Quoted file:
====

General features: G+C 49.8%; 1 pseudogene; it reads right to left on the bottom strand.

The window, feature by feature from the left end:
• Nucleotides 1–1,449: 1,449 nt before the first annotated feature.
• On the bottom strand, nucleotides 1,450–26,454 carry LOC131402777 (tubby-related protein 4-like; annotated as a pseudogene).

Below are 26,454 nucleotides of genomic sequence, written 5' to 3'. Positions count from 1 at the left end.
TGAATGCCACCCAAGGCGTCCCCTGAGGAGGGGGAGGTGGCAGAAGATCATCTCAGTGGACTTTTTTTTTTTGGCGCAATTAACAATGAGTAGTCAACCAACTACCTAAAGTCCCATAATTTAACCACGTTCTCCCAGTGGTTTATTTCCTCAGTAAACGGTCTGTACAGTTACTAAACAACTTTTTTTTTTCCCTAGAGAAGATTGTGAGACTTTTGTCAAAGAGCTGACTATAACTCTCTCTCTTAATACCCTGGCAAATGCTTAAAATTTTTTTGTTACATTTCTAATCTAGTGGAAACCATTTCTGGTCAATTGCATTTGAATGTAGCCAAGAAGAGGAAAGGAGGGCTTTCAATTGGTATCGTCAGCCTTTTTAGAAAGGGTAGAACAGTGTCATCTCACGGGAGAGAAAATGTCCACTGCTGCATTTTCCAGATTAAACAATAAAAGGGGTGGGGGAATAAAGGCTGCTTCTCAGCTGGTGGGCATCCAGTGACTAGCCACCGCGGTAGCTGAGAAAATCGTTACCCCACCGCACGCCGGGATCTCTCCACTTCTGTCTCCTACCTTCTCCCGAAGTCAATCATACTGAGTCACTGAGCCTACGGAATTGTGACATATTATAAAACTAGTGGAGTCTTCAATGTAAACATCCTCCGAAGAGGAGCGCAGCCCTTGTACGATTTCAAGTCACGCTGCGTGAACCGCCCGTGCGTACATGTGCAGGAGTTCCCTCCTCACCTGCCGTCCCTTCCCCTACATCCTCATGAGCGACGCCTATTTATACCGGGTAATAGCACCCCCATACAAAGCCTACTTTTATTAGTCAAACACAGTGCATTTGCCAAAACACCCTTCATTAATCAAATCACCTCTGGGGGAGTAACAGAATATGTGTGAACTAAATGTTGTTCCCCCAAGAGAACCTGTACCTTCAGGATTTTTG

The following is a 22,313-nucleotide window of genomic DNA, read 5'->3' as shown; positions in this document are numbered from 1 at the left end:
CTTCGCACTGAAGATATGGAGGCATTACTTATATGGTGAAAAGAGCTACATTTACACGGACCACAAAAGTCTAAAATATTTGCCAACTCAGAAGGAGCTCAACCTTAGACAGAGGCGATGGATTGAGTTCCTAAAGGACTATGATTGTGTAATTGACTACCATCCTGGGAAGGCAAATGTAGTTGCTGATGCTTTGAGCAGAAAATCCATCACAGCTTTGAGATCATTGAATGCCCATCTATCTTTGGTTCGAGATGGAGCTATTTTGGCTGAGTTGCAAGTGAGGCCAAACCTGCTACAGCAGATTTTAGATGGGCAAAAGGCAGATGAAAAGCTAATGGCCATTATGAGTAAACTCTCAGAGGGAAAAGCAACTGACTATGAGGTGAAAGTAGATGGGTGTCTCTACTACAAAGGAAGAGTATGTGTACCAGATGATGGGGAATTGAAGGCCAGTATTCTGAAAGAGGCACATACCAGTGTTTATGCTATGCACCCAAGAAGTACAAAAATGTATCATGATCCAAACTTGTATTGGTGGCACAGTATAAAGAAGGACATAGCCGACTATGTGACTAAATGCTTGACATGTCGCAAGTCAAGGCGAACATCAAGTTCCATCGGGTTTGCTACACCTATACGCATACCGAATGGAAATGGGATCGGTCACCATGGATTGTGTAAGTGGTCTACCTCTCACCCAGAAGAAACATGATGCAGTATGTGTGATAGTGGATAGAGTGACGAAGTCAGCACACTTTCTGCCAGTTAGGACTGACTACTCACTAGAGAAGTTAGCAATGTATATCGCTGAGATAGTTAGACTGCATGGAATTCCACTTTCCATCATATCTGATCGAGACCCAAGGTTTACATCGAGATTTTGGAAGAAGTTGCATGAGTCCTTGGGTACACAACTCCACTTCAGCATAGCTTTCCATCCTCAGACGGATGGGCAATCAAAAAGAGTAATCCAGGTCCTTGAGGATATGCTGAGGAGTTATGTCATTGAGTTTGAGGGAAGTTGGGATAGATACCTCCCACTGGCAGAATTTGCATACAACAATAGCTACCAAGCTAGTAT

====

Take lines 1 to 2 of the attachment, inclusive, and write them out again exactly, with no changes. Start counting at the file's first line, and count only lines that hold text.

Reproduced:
General features: G+C 49.8%; 1 pseudogene; it reads right to left on the bottom strand.

The window, feature by feature from the left end: